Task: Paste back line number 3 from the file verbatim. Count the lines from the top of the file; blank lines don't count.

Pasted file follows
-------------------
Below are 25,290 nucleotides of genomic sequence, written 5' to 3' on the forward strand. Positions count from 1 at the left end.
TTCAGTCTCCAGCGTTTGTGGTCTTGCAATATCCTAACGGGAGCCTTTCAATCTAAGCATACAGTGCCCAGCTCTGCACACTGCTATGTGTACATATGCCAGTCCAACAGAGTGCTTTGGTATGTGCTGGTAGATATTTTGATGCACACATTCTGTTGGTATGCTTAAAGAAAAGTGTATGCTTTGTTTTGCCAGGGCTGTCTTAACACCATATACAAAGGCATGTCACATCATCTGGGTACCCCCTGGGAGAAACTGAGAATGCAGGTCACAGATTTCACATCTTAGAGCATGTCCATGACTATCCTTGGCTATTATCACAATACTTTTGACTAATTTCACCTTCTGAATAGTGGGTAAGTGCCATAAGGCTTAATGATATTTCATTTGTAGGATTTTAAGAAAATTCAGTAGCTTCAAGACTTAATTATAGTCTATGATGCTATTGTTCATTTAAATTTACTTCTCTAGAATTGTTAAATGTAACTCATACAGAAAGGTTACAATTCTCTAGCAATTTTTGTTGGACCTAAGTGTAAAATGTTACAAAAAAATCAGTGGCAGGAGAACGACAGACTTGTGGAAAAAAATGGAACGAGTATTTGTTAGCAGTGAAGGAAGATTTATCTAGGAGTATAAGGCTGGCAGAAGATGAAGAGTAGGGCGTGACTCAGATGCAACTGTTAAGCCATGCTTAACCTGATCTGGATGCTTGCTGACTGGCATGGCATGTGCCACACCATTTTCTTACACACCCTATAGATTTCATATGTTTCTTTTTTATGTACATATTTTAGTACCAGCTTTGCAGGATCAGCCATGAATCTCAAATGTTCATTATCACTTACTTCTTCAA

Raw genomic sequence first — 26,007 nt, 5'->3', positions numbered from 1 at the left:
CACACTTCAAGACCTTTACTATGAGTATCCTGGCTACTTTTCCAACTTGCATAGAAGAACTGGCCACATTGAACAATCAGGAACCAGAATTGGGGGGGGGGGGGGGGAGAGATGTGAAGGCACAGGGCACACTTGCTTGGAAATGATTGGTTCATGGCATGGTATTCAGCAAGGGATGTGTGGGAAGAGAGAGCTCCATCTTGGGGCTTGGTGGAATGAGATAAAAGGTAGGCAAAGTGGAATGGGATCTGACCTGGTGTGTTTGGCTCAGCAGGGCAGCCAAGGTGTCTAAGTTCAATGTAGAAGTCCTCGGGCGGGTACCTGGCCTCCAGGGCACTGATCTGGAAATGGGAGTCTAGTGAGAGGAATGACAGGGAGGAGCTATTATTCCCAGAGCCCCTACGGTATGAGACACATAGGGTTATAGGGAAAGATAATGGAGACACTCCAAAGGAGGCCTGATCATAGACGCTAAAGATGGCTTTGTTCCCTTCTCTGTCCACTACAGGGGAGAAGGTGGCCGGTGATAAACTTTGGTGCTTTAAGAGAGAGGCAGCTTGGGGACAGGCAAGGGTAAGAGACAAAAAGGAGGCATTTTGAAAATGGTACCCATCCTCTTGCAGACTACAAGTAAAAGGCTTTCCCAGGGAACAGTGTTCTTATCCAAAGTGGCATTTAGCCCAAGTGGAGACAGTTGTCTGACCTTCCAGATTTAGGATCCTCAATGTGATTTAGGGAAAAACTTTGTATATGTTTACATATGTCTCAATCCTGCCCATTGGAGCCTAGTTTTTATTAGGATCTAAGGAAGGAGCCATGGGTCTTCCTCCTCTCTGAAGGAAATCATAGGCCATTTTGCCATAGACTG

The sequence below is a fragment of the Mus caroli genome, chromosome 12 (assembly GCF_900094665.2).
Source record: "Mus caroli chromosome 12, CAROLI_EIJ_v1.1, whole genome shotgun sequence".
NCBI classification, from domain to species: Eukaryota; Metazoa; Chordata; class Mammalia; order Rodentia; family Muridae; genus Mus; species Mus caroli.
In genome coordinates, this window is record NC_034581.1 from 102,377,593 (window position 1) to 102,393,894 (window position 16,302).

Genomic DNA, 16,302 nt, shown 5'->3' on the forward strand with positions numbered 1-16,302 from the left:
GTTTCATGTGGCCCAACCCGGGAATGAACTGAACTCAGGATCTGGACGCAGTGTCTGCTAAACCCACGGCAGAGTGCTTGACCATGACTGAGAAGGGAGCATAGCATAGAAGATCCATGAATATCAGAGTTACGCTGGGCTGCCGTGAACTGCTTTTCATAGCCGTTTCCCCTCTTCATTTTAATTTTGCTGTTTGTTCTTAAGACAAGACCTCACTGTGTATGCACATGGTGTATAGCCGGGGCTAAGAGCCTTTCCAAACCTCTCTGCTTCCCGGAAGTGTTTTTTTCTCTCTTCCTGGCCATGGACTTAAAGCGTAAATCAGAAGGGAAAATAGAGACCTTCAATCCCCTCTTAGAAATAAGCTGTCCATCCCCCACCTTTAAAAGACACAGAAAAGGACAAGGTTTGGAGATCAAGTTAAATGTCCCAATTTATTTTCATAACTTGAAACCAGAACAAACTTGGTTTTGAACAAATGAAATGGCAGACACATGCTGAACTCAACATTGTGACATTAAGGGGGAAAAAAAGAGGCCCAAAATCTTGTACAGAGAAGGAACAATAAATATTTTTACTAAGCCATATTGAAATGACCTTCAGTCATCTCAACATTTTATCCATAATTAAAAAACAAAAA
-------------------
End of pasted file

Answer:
Raw genomic sequence first — 26,007 nt, 5'->3', positions numbered from 1 at the left: